Danny Trejo can still pull off a decent performance when in the correct role.
Watching Bullet, directed by Nick Lyon, starring Danny Trejo, was not unlike watching Trejo in the Machete movies, as his character was similar in most respects, except here as he talks a lot more. There were also several amusing scenes where Mexicans are deliberately mentioned, one of which was when he’s forced to shoot a French woman who shouts something in native tongue, right before Bullet (Trejo) shoots her dead, then says to her corpse, “We’re in America … speak Mexican, bitch!”
Danny Trejo is a workhorse when it comes to making movies with an incredible 26 in production for 2014 alone, so, to put that number into perspective both Al Pacino and Robert De Niro have two apiece for 2014.
As well as the popular Trejo, Bullet co-starred Jonathan Banks (playing Carlito Kane), another busy actor, who became famous after 28 episodes of Breaking Bad, where he played Mike Ehrmantraut. He’ll be recreating that character in the Breaking Bad spin-off, Better Call Saul, which can hopefully come close to BB. Banks’ character, Kane, was another example of the four-man writing team looking to exploit their actors previous successes by making them very similar to the characters that were the actors biggest earners.
The premise for Bullet is this; Manual Kane (son of Carlito) is about to be executed by lethal injection but minutes away from it being carried out, the governor receives a call where we see a group of masked men holding his daughter hostage, telling him to request a 72-hour stay of execution, which he does. Bullet is an undercover cop who we see bare-knuckle fighting and easily winning. He’s also an ex-drug-addict as is his daughter who has just had her first “birthday” for staying clean for one-year, but after her son is kidnapped by Carlito’s gang, she ends up using again.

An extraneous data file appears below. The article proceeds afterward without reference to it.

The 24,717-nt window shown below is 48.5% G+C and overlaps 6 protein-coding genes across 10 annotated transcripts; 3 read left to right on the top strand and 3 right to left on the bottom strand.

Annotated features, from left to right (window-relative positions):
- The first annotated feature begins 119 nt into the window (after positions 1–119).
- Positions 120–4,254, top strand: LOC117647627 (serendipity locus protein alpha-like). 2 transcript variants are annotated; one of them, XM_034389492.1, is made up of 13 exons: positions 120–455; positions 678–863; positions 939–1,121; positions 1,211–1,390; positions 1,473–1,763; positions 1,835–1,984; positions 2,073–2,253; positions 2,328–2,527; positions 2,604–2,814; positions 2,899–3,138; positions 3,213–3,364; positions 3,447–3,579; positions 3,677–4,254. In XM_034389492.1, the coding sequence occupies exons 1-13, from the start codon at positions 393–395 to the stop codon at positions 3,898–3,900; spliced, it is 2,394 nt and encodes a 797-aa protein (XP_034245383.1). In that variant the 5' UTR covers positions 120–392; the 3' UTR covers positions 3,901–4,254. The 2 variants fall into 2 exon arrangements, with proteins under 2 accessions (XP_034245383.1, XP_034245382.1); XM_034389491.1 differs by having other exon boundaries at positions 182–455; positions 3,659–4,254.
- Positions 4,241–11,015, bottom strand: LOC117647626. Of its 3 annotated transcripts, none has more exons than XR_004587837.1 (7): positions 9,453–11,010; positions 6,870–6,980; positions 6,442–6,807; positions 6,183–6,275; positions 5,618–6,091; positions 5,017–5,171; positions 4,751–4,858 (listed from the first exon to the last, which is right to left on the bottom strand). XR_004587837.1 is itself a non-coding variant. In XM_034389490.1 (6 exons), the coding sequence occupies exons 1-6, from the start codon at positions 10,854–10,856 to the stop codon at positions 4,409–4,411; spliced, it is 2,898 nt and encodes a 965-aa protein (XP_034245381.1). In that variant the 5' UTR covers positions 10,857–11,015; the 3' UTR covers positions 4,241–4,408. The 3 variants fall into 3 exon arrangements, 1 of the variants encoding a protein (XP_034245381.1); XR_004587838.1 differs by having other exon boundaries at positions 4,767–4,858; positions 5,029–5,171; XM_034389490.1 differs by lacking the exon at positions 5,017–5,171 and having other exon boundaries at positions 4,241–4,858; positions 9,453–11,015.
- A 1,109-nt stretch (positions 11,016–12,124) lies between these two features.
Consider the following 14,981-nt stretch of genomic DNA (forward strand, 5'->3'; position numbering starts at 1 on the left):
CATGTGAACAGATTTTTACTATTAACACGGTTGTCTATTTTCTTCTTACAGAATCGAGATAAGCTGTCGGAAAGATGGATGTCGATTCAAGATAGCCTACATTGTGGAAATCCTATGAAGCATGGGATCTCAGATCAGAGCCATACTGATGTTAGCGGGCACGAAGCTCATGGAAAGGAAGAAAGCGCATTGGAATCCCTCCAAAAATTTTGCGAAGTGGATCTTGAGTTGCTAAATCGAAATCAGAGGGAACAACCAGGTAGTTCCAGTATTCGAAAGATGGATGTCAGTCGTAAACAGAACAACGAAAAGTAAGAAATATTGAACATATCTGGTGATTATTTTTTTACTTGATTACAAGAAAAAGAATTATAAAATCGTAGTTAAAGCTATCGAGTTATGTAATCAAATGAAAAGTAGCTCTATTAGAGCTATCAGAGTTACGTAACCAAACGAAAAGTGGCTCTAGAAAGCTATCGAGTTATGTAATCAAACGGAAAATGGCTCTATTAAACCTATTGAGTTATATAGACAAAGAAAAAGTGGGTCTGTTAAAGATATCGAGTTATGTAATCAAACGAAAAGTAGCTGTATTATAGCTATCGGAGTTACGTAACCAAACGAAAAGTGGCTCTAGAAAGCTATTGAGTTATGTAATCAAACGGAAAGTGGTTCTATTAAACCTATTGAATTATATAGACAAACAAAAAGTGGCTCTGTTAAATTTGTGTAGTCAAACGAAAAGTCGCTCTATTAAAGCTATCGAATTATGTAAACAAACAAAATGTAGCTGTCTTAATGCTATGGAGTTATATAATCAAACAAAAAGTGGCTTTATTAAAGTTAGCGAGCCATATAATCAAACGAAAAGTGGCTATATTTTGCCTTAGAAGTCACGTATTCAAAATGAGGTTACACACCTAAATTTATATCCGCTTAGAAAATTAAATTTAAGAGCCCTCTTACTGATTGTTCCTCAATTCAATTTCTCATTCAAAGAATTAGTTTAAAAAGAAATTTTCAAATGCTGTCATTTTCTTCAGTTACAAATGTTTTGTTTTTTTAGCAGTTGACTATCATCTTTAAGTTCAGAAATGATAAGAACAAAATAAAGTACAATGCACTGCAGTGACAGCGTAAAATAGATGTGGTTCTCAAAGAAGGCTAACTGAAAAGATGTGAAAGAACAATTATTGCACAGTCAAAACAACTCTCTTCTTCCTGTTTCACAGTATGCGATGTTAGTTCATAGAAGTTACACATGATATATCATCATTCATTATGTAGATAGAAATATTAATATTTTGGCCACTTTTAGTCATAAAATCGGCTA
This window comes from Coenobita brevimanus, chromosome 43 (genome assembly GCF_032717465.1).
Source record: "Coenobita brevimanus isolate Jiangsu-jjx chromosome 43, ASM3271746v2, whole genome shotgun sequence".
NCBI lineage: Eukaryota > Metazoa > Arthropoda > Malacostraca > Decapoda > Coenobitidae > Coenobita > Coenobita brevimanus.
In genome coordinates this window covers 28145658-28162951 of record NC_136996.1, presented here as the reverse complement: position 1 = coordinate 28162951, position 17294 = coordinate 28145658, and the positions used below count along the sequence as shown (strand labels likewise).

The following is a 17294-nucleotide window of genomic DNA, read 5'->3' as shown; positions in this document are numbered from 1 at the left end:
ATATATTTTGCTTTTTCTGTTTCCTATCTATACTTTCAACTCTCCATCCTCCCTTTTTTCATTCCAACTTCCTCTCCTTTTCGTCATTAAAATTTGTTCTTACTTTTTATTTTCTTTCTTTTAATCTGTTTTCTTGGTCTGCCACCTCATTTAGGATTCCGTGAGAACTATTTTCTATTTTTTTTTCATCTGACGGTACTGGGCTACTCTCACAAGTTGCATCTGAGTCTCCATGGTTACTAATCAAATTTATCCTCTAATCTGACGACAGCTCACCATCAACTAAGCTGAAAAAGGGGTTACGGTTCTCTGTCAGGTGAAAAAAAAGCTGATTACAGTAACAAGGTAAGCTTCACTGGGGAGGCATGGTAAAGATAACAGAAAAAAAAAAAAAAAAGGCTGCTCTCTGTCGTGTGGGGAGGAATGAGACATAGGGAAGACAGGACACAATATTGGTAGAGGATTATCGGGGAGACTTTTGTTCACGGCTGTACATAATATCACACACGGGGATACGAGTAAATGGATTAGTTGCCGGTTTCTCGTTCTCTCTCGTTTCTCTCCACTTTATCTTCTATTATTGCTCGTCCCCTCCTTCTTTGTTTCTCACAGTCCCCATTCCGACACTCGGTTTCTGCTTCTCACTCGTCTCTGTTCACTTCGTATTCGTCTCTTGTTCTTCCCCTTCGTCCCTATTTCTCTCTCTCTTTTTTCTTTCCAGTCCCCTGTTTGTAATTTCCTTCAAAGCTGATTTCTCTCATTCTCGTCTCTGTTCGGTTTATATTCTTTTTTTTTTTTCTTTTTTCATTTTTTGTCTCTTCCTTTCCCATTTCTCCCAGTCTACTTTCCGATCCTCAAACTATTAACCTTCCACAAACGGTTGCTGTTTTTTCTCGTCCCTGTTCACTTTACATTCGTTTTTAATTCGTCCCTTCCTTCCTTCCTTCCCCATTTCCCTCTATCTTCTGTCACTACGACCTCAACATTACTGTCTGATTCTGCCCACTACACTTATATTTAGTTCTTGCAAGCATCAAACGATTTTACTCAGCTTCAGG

Bullet must meet with Carlito if he wants to see his grandson alive but even knowing he’s walking into a trap he goes anyway. Bullet was responsible for Kane Jr’s arrest, after he killed three cops, and now Carlito wants him to sign a document admitting he killed his fellow officers then framed Carlito’s son. Bullet escapes the gang and vows to get the governor’s daughter and his grandson back alive. He visits his friend who has a huge arsenal of handguns and automatic rifles, and after selecting a few of each, he’s ready to kick ass.
For a movie that cost a mere $3-million, Nick Lyon has done a respectable job and kept shots interesting with good cinematography by Carmen Cabana, and touches of style not normally seen in films with such a low-budget. In fact, the only bad things I could see with Bullet, were the fight choreography and some of the dialogue, particularly near the end.
There were also a couple of shots where the film was sped up and was glaringly obvious, but you can give these things a pass when the rest was rather enjoyable. The ending was over-the-top crazy, but you get used to this sort of thing when you watch a lot of Trejo starred films, and would be disappointed if bullets ran out, or, if Trejo didn’t have corny one-liners to toss at the bad guys.
Bullet was an easy film to like and a good way to pass 90-minutes, especially for fans of Trejo’s other movies. It’s also an easy flick to recommend because it fulfilled my ‘action’ expectations, as it should no doubt fulfill yours.
Review by Nav Qateel